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Features of Cabinet Committees

In this article we will discuss Features of Cabinet Committees

In this article, we will discuss Features of Cabinet Committees. So, let’s get started.

Features of Cabinet Committees

The following are the features of Cabinet Committees:
They are extra-constitutional in emergence. In other words, they are not mentioned in the Constitution. However, the Rules of Business provide for their establishment.
They are of two types-standing and ad hoc. The former are of a permanent nature while the latter are of a temporary nature. The ad hoc committees are constituted from time to time to deal with special problems. They are disbanded after their task is completed.
They are set up by the Prime Minister according to the exigencies of the time and requirements of the situation. Hence, their number, nomenclature, and composition varies from time to time.
Their membership varies from three to eight. They usually include only Cabinet Ministers. However, the non-cabinet Ministers are not debarred from their membership.
They not only include the Ministers in charge of subjects covered by them but also include other senior Ministers.
They are mostly headed by the Prime Minister. Some times other Cabinet Ministers, particularly the Home Minister or the Finance Minister, also acts as their Chairman. But, in case the Prime Minister is a member of a committee, he invariably presides over it.
They not only sort out issues and formulate proposals for the consideration of the
Cabinet, but also take decisions. However, the Cabinet can review their decisions.
They are an organisational device to reduce the enormous workload of the Cabinet. They also facilitate in-depth examination of policy issues and effective coordination. They are based on
the principles of division of labour and effective delegation.

List of Cabinet Committees

In 1994, there were the following 13 Cabinet Committees:
Cabinet Committee on Political Affairs
Cabinet Committee on Natural Calamities
Cabinet Committee on Parliamentary Affairs
Appointments Committee of the Cabinet
Cabinet Committee on Accommodation
Cabinet Committee on Foreign Investment
Cabinet Committee on Drug Abuse Control
Cabinet Committee on Prices
Cabinet Committee on Minority Welfare
Cabinet Committee on Economic Affairs
Cabinet Committee on Trade and Investment
Cabinet Committee on Expenditure
Cabinet Committee on Infrastructure
In 2013, the following 10 Cabinet Committees
were in existence:
Cabinet Committee on Economic Affairs
Cabinet Committee on Prices
Cabinet Committee on Political Affairs
Appointments Committee of the Cabinet
Cabinet Committee on Security
Cabinet Committee on World Trade Organisation (WTO) Matters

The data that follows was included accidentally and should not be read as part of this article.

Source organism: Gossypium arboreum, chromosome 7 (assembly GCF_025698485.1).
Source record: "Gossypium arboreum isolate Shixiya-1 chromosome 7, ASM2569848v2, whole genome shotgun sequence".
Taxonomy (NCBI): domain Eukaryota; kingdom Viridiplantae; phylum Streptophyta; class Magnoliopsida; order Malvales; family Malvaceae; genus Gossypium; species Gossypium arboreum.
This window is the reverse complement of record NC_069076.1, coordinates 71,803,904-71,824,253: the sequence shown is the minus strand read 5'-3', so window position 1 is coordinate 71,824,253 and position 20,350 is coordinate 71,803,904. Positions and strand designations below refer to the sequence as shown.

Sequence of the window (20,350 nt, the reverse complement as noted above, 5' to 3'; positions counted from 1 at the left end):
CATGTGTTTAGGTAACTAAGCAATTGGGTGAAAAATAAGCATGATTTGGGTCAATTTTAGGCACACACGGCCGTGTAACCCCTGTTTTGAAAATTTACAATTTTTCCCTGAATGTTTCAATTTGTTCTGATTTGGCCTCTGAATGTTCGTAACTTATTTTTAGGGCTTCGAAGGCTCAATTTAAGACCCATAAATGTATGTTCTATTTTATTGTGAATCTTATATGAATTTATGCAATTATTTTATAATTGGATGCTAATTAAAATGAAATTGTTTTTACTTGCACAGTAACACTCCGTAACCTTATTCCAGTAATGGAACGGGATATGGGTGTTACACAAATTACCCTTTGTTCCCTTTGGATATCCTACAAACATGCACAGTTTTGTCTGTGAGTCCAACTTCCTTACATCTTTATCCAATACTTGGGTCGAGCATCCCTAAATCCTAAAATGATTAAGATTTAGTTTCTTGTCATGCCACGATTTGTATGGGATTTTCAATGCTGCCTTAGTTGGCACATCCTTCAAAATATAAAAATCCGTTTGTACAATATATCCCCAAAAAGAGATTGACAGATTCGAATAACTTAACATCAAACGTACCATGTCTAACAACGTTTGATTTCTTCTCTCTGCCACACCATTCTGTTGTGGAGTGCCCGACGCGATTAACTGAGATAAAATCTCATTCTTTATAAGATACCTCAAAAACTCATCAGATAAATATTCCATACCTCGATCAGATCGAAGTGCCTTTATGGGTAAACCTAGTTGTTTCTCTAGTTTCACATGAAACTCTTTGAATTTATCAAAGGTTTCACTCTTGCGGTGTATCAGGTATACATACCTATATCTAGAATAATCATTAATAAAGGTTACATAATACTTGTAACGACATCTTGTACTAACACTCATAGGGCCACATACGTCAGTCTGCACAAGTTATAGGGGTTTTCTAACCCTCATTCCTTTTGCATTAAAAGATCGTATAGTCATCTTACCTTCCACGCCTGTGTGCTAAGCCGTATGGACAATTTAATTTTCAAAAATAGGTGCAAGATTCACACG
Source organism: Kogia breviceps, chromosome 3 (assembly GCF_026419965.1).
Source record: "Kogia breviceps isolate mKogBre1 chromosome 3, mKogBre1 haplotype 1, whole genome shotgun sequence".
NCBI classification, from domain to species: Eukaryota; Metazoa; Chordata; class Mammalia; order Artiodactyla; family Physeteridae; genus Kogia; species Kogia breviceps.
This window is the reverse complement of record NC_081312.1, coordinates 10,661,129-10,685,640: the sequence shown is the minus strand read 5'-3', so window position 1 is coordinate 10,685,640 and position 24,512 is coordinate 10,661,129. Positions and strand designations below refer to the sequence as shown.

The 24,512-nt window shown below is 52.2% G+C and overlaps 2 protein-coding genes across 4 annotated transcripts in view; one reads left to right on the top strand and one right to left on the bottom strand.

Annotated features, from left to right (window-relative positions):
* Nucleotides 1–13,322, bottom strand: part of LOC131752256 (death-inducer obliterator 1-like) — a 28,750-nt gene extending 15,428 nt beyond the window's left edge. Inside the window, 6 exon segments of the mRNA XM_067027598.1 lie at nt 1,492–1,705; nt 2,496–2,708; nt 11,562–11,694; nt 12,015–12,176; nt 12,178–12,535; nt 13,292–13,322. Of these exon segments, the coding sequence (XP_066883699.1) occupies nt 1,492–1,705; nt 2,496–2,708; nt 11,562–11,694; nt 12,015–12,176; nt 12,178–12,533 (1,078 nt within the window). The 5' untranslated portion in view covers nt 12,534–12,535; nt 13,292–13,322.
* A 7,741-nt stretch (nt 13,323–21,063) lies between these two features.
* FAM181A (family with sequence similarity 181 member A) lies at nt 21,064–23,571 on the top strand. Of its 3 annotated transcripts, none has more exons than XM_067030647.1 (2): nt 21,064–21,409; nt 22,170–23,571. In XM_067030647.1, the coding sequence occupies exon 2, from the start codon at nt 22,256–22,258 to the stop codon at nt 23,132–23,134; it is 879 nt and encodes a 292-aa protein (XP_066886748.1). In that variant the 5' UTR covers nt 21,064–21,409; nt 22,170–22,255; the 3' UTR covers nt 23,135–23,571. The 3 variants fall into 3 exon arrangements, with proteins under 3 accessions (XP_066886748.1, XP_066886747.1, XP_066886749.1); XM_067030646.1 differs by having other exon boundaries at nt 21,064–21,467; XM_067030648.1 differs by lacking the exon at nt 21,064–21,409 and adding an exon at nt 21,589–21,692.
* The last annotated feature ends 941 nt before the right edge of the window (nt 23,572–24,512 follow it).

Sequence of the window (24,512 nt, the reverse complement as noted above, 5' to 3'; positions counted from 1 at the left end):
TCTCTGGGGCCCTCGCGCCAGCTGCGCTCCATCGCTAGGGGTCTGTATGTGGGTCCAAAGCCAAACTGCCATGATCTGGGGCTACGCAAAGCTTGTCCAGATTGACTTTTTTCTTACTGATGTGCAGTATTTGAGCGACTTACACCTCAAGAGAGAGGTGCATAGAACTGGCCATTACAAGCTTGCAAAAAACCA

Cabinet Committee on Investment
Cabinet Committee on Unique Identification Authority of India (UIDAI) related issues
Cabinet Committee on Parliamentary Affairs
Cabinet Committee on Accommodation

At present (2019), the following & Cabinet Committees are functional:
Cabinet Committee on Political Affairs
Cabinet Committee on Economic Affairs
Appointments Committee of the Cabinet
Cabinet Committee on Security
Cabinet Committee on Parliamentury Affairs
Cabinet Committee on Accommodation
Cabinet Committee on Investment and Growth
Cabinet Committee on Employment and Skill Development

Functions of Cabinet Committees
The following four are the more important cabinet committees:
The Political Affairs Comınittee deals with all policy matters pertaining to domestic and foreign affairs.
The Economic Affairs Committee directs and coordinates the governmental activities in the economic sphere.
Appointments Committee decides all higher level appointments in the Central Secretariat, Public Enterprises, Banks and Financial Institutions.
Parliamentary Affairs Committee looks after the progress of government business in the Parliament.

The first three committees are chaired by the Prime Minister and the last one by the Home Minister of all the Cabinet Committees, the most powerful is the Political Affairs Committee, often described as a “Super-Cabinet”.

Group of Ministers
In ad Group look into different issues / subjects. Some of  these GOMs are empowered to take decisions on be half of the Cabinet whereas the others make recommendations to the Cabinet.
The institution of GoMs has become aviable and effective instrument of coordination among the ministries. These are ad hoc bodies formed to give recommendations to the cabinet on certain emergent issues and critical problem areas. Ministers heading the concerned ministries are inducted into the relevant GOMs and when the advice is crystallised they are disbanded.
The Second Administrative Reform Commission (2005-2009) made the following observations and recommendations with respect to the working of the GoMs:
The Commission observed that the constitution of a large number of GoMs has resulted in many GoMs not being able to meet regularly to complete their work thus leading to significant delays on many major issues.
The Commission felt that more selective use of the institution of GoMs would perhaps lead to more effective coordination particularly if they are empowered to arrive at a decision on behalf of the Cabinet with time limits that are prescribed for completing the work entrusted to them.
The Commission recommended that there is need to ensure that the existing coordination mechanism of GoMs function effectively and helps in early resolution of issues. Selective, but effective use of GoMs with clear mandate and prescribed time limits would be helpful.

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